We’ve all heard how Zappos, Google, and Southwest are dreams to work for because of their stellar company cultures. Earlier this month, the Oregon Business Journal published its 25th annual list of 100 Best Companies to Work For. One of the characteristics these companies have in common is a commitment to creating a space that leverages their employees’ strengths. Much has been documented on the advantages leaders have when they strive to discover their employees’ strengths and make the best use of them. According to Gallup surveys, 67% of employees who feel that their strengths are used and appreciated by their leaders are engaged in their work. This compares to a general engagement rate of 15% in the workplace as a whole.
As a leader, have you noticed how employees who are permitted to use their strengths are more interested in what they’re doing and apply themselves more fully? They are more productive, inspired, and loyal. It has been long shown that when organizations lead people through their strengths, they benefit in many ways: higher sales and profits, lower turnover and absenteeism, and better customer reviews. For example, a small accounting firm in Texas raised strengths-based culture development to a high art form. As soon as a new member is added to the team—which has grown more than 120% in five years—he or she is paired with a “buddy” to ensure that their social integration to the new culture is seamless. They even have Performance Stewards—team supervisors that responsibly and carefully manage the performance of teammates through coaching, feedback, encouragement and training opportunities.
Clearly, it’s to your advantage to maximize the use of your peoples’ strengths. The strength of the organization depends on the applied strength its employees. But this is more than just assessing peoples’ skills. Leaders who establish a culture of strength-mindedness instill a collective focus on and value in the strengths of people. It’s a focus that must be engrained into everything and everyone.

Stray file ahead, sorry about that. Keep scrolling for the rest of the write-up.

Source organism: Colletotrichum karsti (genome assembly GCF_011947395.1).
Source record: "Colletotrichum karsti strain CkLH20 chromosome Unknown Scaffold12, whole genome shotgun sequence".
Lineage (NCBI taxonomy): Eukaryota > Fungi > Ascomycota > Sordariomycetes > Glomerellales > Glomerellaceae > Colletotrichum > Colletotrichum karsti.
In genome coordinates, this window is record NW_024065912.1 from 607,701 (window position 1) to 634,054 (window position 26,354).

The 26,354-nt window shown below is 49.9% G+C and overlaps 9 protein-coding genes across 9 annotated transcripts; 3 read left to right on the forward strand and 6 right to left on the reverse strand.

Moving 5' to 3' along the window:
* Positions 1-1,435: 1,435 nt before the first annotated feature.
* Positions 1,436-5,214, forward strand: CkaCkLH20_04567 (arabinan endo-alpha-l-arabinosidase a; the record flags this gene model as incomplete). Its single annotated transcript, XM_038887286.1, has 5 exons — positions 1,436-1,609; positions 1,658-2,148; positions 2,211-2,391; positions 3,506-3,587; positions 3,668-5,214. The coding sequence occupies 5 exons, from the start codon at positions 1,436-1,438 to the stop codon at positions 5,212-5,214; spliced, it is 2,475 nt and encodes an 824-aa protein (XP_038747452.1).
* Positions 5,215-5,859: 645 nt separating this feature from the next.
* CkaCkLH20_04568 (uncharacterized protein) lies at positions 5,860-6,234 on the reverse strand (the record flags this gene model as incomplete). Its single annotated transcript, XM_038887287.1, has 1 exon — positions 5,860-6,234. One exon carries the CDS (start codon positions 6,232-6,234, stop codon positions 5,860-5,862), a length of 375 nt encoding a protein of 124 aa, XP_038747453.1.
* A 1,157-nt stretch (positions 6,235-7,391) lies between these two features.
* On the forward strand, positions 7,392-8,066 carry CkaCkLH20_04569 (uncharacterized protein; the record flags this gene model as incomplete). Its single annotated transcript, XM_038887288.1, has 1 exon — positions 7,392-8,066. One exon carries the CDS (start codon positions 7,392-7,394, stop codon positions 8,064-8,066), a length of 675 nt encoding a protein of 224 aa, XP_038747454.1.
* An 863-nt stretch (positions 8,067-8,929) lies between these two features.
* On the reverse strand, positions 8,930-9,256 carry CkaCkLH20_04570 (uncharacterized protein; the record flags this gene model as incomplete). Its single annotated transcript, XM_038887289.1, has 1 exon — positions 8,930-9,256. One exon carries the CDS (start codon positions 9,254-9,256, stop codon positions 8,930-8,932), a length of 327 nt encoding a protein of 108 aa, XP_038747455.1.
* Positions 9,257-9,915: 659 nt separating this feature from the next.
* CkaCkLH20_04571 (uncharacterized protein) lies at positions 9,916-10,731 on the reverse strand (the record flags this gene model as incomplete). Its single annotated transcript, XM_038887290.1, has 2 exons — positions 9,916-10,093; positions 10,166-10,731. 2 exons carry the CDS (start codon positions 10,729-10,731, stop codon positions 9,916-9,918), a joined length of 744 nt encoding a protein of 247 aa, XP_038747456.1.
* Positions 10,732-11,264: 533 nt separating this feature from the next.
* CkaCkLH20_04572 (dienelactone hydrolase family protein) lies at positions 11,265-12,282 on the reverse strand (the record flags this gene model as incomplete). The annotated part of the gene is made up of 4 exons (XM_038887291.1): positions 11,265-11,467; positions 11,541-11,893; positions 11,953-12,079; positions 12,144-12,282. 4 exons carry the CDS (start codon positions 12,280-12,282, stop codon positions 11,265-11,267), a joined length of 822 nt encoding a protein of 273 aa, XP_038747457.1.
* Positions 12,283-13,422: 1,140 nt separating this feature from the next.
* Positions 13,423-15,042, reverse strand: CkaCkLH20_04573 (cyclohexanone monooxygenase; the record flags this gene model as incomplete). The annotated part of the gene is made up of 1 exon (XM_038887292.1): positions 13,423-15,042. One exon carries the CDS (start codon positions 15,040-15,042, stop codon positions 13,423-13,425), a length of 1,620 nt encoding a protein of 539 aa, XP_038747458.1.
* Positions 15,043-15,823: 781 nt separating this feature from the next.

Discover People’s Strengths
For you to know the strengths of your people, you first need to know your people. Focusing on strengths is inherently a focus on people: their abilities, interests, knowledge, and aspirations. Technical strengths are only a portion of the picture. Strengths are also measured in the softer skills: character, courage, confidence, and communication. Leaders who spend time with their people, getting to know them, have the greatest ability to assess these kinds of strengths and know how they can be applied in the workplace.
As a trained researcher, I place a great deal of importance on proven methods of measuring a person’s strengths. There are many validated instruments available, including the Clifton Strengths Finder available at Gallup.com. If you would like to know more about my methods, give me a call. But you can do a credible job of figuring out the strengths on your bench just by buying a few cups of coffee, asking some authentic questions, and being willing to truly sit back and listen…deeply listen.
Many personal strengths are revealed through one-on-one conversations. Another way to discover character strengths is to observe how your people handle themselves, how they behave, respond, and make decisions. Getting insights from coworkers or other leaders adds to the collection of information on a person’s strengths.
Technical strengths are often more straightforward to judge by reviewing a person’s work: its thoroughness, accuracy, and inventiveness. You can see peoples’ strengths by how well they tackle challenges and find solutions to problems. Their values are revealed in how they take on their responsibilities. Making note of these things gives you a good sense of the strengths of your people.
What do you think? Are you building a culture on strengths? How well do you know the strengths of your people? What methods do you use to measure those strengths? I’d love to hear from you. You can reach me by email, by phone at (503) 459-8393, or on LinkedIn.
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